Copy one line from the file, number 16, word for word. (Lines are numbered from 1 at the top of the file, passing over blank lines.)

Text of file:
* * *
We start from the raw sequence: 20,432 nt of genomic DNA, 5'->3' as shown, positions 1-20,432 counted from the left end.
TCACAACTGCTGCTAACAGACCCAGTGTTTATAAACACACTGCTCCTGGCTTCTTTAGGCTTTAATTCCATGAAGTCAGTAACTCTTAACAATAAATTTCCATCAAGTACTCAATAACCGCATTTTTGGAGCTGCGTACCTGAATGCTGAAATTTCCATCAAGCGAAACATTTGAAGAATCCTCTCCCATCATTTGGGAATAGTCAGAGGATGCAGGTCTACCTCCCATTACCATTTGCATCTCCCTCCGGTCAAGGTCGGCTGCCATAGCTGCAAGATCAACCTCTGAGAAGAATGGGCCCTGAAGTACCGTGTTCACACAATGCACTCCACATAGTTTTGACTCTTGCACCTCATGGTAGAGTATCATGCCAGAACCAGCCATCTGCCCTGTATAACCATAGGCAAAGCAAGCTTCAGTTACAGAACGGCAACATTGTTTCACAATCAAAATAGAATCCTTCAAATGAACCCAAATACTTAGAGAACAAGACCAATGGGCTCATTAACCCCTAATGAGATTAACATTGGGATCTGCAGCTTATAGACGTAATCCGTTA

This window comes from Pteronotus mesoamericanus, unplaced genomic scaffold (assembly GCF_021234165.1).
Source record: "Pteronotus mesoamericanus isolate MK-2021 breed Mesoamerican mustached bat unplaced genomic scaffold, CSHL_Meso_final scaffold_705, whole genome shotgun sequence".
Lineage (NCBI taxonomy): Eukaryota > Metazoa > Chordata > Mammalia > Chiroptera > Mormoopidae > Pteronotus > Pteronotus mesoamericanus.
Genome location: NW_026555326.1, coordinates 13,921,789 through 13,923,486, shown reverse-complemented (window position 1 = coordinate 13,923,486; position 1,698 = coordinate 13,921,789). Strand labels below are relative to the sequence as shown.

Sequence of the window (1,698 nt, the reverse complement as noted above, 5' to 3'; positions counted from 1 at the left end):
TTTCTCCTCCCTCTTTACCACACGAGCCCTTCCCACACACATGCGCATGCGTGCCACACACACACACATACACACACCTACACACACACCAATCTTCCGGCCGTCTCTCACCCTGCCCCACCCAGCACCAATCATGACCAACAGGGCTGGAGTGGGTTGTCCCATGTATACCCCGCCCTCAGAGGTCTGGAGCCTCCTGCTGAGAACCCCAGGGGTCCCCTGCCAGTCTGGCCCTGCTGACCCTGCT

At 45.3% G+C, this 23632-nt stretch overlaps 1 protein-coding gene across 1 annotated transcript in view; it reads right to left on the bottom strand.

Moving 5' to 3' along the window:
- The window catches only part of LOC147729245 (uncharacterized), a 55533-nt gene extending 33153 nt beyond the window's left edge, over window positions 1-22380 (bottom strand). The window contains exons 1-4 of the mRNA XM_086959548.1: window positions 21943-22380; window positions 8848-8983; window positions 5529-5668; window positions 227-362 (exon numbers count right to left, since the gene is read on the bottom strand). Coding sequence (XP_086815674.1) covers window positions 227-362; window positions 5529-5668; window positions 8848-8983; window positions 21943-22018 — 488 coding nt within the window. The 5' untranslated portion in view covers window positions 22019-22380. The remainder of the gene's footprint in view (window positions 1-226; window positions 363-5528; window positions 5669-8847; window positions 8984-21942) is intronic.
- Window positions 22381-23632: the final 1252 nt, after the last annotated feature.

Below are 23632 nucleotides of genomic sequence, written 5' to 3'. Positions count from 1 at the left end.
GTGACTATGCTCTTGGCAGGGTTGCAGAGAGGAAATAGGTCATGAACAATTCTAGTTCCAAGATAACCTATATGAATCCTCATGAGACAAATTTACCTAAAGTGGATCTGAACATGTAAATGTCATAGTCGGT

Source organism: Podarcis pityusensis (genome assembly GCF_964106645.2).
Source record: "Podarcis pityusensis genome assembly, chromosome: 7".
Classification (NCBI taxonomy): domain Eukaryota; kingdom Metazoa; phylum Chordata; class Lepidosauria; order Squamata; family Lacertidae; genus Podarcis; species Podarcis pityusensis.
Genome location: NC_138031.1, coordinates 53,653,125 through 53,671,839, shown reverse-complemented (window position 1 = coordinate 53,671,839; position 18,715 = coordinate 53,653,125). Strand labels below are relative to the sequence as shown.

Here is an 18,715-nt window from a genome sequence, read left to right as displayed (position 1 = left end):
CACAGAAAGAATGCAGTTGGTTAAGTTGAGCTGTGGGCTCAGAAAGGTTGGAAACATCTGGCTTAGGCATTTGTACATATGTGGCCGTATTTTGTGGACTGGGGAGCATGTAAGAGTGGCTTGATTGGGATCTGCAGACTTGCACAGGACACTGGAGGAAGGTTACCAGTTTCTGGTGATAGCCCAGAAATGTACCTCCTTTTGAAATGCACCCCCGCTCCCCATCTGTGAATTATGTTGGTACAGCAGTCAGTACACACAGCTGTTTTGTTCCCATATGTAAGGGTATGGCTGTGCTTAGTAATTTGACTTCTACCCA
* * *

Source record: "Podarcis pityusensis genome assembly, chromosome: 7".